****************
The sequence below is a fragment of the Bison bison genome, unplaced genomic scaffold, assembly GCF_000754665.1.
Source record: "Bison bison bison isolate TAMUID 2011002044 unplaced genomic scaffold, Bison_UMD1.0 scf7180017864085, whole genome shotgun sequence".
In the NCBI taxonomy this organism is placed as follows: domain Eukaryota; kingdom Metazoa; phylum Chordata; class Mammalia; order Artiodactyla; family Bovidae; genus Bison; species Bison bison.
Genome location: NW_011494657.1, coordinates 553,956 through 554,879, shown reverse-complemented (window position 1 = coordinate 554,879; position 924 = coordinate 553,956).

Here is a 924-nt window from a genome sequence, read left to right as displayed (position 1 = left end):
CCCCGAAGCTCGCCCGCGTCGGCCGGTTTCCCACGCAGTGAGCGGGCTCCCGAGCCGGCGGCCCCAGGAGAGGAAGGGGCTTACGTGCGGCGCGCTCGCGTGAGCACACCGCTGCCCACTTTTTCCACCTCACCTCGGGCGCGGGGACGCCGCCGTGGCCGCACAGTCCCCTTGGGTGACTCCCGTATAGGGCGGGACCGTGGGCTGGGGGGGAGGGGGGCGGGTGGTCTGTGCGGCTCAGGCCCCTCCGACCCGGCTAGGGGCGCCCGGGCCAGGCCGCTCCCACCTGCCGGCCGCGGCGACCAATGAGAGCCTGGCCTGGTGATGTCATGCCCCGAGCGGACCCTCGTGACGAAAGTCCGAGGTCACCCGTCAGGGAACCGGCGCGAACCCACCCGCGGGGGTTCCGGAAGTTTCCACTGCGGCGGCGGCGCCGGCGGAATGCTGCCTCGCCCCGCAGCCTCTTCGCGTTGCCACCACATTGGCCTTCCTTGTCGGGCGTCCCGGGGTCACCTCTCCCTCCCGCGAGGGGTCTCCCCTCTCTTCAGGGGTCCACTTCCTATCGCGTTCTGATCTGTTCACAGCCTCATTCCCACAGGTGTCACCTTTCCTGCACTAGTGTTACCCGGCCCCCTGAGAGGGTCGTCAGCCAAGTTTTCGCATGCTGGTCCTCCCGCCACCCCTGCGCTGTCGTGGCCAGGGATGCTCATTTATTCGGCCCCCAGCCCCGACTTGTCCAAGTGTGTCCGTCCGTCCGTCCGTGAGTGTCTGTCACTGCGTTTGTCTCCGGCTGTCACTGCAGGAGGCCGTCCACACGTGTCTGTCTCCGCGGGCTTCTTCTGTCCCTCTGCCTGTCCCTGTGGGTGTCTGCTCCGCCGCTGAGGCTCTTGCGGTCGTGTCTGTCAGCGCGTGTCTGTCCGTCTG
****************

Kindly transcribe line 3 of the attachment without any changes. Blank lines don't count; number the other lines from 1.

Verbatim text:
In the NCBI taxonomy this organism is placed as follows: domain Eukaryota; kingdom Metazoa; phylum Chordata; class Mammalia; order Artiodactyla; family Bovidae; genus Bison; species Bison bison.